- After a multi-million dollar mistake, leaders in Wakulla County are working to fill budget gaps.
- The Wakulla County audit committee met Friday morning.
- Watch the video to see what solutions could be on the table.
"I know we will get through this."
Wakulla County leaders met for an emergency audit meeting Friday morning.
Greg James the Clerk of Court and Comptroller for Wakulla County led the audit meeting.
They discussed options to move forward after the tax error which resulted in the county having less money than they thought back in June when the $307 million dollar mistake was made.
Wednesday, I spoke with Wakulla County Property Appraiser, Ed Brimmer, who made the mistake.
He admitted the error, calling it, "a fat-finger mistake. Of course there's horrible backlash and it's deserved. this is a mistake that truly should've been caught."
To make up for the mistake, the audit committee recommended to propose a temporary hiring freeze for any positions that are funded by the general fund and begin monthly audit meetings starting in January to the board of County Commissioners at the next meeting.
If the a hiring freeze is enforced departments like public safety will be impacted. At the meeting Sheriff Jared Miller said, "if public safety goes down the hill, everything else is going down, none of this matters."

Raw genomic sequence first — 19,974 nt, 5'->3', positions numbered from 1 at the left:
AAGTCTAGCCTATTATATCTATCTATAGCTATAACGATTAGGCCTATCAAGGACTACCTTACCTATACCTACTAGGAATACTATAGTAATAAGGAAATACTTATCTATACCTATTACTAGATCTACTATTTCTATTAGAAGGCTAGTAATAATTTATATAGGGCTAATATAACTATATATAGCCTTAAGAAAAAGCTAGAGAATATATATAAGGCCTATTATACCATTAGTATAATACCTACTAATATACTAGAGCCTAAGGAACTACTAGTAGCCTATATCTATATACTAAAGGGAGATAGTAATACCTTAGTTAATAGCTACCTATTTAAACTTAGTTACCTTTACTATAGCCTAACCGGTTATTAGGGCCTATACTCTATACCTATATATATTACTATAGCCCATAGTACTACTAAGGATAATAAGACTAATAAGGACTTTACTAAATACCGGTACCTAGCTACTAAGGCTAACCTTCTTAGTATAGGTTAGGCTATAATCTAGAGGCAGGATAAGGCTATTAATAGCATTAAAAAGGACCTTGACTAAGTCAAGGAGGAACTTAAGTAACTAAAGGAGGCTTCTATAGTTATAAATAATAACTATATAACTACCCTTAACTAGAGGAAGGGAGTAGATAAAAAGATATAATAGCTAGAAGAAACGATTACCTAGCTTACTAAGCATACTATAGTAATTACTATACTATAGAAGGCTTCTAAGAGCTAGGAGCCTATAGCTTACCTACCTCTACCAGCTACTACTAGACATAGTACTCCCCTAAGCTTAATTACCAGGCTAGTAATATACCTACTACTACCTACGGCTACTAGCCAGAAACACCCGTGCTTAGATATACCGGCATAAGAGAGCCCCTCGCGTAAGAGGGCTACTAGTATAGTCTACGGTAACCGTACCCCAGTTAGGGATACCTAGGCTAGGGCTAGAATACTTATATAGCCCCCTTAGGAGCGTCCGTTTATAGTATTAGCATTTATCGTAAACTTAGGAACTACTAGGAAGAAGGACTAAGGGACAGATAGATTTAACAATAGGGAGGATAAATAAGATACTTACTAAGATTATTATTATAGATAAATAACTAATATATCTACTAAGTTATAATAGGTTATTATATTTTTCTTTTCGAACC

I spoke with Commissioner Ralph Thomas after the meeting to hear his thoughts.
"We were attempting to use this year to take the next step on public safety and to hire 18 firefighters and 18 law enforcement personnel so we can even bolster our public safety further than that and we're gonna kind of have to possibly slow that down a little bit."
I asked him how the possibility of a hiring freeze would impact the county and public safety jobs.
"Had we would've known about that before making the budget we would've made different decisions but it's important to know that we have enough money to run the government to operate the government to continue the public safety that we've had for years."
Commissioner Thomas says the county is taking the next steps to move forward.
"The important thing is we learned this morning that our county experienced about a 14% growth over the prior year so even when we take out this mistake that was made this $300 million we still got a 14% growth so that gives us revenue and capital to work with."
The Emergency commissioner meeting is Monday at 2pm.